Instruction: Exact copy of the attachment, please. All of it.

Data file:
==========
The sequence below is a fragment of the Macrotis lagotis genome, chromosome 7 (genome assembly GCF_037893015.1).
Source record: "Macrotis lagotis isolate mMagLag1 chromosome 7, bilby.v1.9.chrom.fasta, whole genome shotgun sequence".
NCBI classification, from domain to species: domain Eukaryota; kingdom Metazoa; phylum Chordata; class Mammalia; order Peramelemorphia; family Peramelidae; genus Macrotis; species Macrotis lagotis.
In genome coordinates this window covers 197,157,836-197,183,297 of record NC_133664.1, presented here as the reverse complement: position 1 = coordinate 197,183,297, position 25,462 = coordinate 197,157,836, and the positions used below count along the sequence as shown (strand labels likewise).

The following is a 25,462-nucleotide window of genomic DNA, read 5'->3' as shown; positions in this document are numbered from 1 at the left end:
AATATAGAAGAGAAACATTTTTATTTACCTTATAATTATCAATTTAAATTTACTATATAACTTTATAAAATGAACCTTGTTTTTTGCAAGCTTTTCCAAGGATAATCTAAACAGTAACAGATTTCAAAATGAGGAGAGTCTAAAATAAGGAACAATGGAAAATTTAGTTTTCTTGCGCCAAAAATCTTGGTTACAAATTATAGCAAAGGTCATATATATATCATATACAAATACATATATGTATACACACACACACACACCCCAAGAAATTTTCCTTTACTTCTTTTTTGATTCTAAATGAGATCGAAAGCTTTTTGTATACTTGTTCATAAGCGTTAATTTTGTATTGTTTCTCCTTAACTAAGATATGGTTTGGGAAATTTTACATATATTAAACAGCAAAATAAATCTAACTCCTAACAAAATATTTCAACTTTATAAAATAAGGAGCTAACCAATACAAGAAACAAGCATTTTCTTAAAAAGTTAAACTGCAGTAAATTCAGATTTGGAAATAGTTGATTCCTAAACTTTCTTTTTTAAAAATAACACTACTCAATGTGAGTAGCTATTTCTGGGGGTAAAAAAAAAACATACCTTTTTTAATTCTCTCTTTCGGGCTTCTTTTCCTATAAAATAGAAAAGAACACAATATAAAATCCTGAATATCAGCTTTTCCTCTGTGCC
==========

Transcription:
The sequence below is a fragment of the Macrotis lagotis genome, chromosome 7 (genome assembly GCF_037893015.1).
Source record: "Macrotis lagotis isolate mMagLag1 chromosome 7, bilby.v1.9.chrom.fasta, whole genome shotgun sequence".
NCBI classification, from domain to species: domain Eukaryota; kingdom Metazoa; phylum Chordata; class Mammalia; order Peramelemorphia; family Peramelidae; genus Macrotis; species Macrotis lagotis.
In genome coordinates this window covers 197,157,836-197,183,297 of record NC_133664.1, presented here as the reverse complement: position 1 = coordinate 197,183,297, position 25,462 = coordinate 197,157,836, and the positions used below count along the sequence as shown (strand labels likewise).

The following is a 25,462-nucleotide window of genomic DNA, read 5'->3' as shown; positions in this document are numbered from 1 at the left end:
AATATAGAAGAGAAACATTTTTATTTACCTTATAATTATCAATTTAAATTTACTATATAACTTTATAAAATGAACCTTGTTTTTTGCAAGCTTTTCCAAGGATAATCTAAACAGTAACAGATTTCAAAATGAGGAGAGTCTAAAATAAGGAACAATGGAAAATTTAGTTTTCTTGCGCCAAAAATCTTGGTTACAAATTATAGCAAAGGTCATATATATATCATATACAAATACATATATGTATACACACACACACACACCCCAAGAAATTTTCCTTTACTTCTTTTTTGATTCTAAATGAGATCGAAAGCTTTTTGTATACTTGTTCATAAGCGTTAATTTTGTATTGTTTCTCCTTAACTAAGATATGGTTTGGGAAATTTTACATATATTAAACAGCAAAATAAATCTAACTCCTAACAAAATATTTCAACTTTATAAAATAAGGAGCTAACCAATACAAGAAACAAGCATTTTCTTAAAAAGTTAAACTGCAGTAAATTCAGATTTGGAAATAGTTGATTCCTAAACTTTCTTTTTTAAAAATAACACTACTCAATGTGAGTAGCTATTTCTGGGGGTAAAAAAAAAACATACCTTTTTTAATTCTCTCTTTCGGGCTTCTTTTCCTATAAAATAGAAAAGAACACAATATAAAATCCTGAATATCAGCTTTTCCTCTGTGCC